Reducing workplace violence
Feb. 23, 2016
Employers can take steps to minimize the risks of workplace violence.
By now, we’ve all heard about the horrific and very public shooting of two TV news employees in Roanoke, Va., last year. The two young journalists were killed by a former employee of the same TV station. While incidences like this are shocking, they are, unfortunately, not uncommon. Companies can take steps to minimize the chances of workplace violence by understanding what the risk factors are and developing policies to minimize the opportunities for workers to be victims of such conduct.
How to reduce risks
In order to prevent incidences of workplace violence to the greatest extent possible, companies need to take several steps:
• Develop a policy and strictly enforce it. If companies have not specifically addressed workplace violence, they need to create and implement a workplace violence policy. Any existing policies should be reviewed to see if they are still up to date and relevant. The policy should clearly spell out that certain behaviors will not be tolerated, including threats, physical and emotional abuse, damaging company property and bullying. It should also lay out disciplinary actions and what steps will be taken when employees violate any of the terms of the policy.
• Understand specific risks. Risks can be increased by industry, location, interaction with customers, company culture and other factors. Companies need to understand where they may be vulnerable and take steps to strengthen those areas. This can involve supplementing current security measures, such as alarms, sign-in systems and on-site cameras.
• Create a reporting system. It is important to allow employees to raise concerns about actual and potential violence in a way that lets them feel comfortable. Employers should establish a point person or clear chain of reporting so employees know exactly who to contact if they see something that concerns them. It may be worth creating an anonymous reporting system.
• Consider background checks. Running criminal background checks on potential new hires can help to alert companies to those who may have a past history of violence. However, employers must proceed carefully with background checks. Along with federal laws, some states and even some cities have laws that limit how background checks can be used in hiring decisions.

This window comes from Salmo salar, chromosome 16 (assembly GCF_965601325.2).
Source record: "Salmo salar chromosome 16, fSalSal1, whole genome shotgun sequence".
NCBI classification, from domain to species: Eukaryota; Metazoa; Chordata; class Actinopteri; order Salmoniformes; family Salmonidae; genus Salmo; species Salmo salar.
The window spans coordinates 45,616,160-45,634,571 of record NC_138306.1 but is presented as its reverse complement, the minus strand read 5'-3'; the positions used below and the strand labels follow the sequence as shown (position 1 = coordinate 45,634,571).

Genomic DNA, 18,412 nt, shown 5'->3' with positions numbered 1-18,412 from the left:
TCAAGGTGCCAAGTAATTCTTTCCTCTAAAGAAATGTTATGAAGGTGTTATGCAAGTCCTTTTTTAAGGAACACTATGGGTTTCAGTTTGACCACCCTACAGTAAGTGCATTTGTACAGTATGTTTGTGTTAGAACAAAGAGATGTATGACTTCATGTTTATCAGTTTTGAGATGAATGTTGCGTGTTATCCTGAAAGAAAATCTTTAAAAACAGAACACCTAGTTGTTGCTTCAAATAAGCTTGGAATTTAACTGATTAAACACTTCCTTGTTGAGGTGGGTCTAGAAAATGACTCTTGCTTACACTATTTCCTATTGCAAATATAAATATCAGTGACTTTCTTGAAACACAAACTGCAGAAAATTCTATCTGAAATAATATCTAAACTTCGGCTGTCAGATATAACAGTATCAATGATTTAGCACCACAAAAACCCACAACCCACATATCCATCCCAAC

• In addition, any time employers conduct background checks on employees, they must be careful to comply with the Fair Credit Reporting Act, and any state- or local-specific laws and regulations.
• Remember labor and employment laws. Employers should also remember the implications that labor and employment laws may have on any workplace violence policy. For example, the Americans with Disabilities Act (ADA) prohibits discrimination against employees with disabilities. In addition, the National Labor Relations Act (NLRA) protects employees who are engaged in “protected concerted activity.” This can include speech that some may view as provocative or threatening. Employers should consult with HR, in-house counsel and outside counsel to help sort out how labor and employment laws may impact a successful workplace violence policy.
• Prepare for the worst. Although companies can take steps to lessen the chances of workplace violence, it is not possible to completely safeguard the workplace. This means companies need to prepare themselves and their employees ahead of time for the possibility of threats, injury, or even life-threatening situations.
Under the Occupational Safety and Health Act of 1970, employers are required to provide a safe and healthful workplace for their employees. Along with legal obligations, employers need to consider that workplace violence can shatter lives and cause long-term damage to company morale. Companies need to have a plan to minimize their risks, and be prepared to respond when and if the issue arises.